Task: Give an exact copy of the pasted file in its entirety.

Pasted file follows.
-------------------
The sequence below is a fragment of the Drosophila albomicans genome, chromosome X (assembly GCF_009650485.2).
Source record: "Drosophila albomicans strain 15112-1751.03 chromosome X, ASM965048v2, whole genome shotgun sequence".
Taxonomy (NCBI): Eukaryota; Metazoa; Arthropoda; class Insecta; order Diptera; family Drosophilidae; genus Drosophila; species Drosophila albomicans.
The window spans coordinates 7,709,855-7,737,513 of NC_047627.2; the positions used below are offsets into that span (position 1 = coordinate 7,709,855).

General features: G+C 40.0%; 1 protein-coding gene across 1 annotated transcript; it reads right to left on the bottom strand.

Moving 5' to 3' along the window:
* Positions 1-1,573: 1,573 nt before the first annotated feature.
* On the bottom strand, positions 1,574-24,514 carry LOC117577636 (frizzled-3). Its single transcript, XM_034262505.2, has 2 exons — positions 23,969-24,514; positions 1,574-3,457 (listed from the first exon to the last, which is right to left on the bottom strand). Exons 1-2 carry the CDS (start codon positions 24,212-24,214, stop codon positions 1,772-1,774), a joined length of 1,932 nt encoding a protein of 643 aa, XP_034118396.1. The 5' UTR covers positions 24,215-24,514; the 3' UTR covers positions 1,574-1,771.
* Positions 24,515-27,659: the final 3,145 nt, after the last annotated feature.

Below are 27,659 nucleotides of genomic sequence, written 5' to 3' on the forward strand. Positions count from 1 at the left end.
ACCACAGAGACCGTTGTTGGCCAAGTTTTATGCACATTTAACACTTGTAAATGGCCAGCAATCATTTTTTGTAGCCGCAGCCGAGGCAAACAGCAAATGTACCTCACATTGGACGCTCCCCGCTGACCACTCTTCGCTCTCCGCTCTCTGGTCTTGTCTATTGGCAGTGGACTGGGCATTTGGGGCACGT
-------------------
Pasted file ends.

The sequence below is a fragment of the Drosophila albomicans genome, chromosome X (assembly GCF_009650485.2).
Source record: "Drosophila albomicans strain 15112-1751.03 chromosome X, ASM965048v2, whole genome shotgun sequence".
Taxonomy (NCBI): Eukaryota; Metazoa; Arthropoda; class Insecta; order Diptera; family Drosophilidae; genus Drosophila; species Drosophila albomicans.
The window spans coordinates 7,709,855-7,737,513 of NC_047627.2; the positions used below are offsets into that span (position 1 = coordinate 7,709,855).

General features: G+C 40.0%; 1 protein-coding gene across 1 annotated transcript; it reads right to left on the bottom strand.

Moving 5' to 3' along the window:
* Positions 1-1,573: 1,573 nt before the first annotated feature.
* On the bottom strand, positions 1,574-24,514 carry LOC117577636 (frizzled-3). Its single transcript, XM_034262505.2, has 2 exons — positions 23,969-24,514; positions 1,574-3,457 (listed from the first exon to the last, which is right to left on the bottom strand). Exons 1-2 carry the CDS (start codon positions 24,212-24,214, stop codon positions 1,772-1,774), a joined length of 1,932 nt encoding a protein of 643 aa, XP_034118396.1. The 5' UTR covers positions 24,215-24,514; the 3' UTR covers positions 1,574-1,771.
* Positions 24,515-27,659: the final 3,145 nt, after the last annotated feature.

Below are 27,659 nucleotides of genomic sequence, written 5' to 3' on the forward strand. Positions count from 1 at the left end.
ACCACAGAGACCGTTGTTGGCCAAGTTTTATGCACATTTAACACTTGTAAATGGCCAGCAATCATTTTTTGTAGCCGCAGCCGAGGCAAACAGCAAATGTACCTCACATTGGACGCTCCCCGCTGACCACTCTTCGCTCTCCGCTCTCTGGTCTTGTCTATTGGCAGTGGACTGGGCATTTGGGGCACGT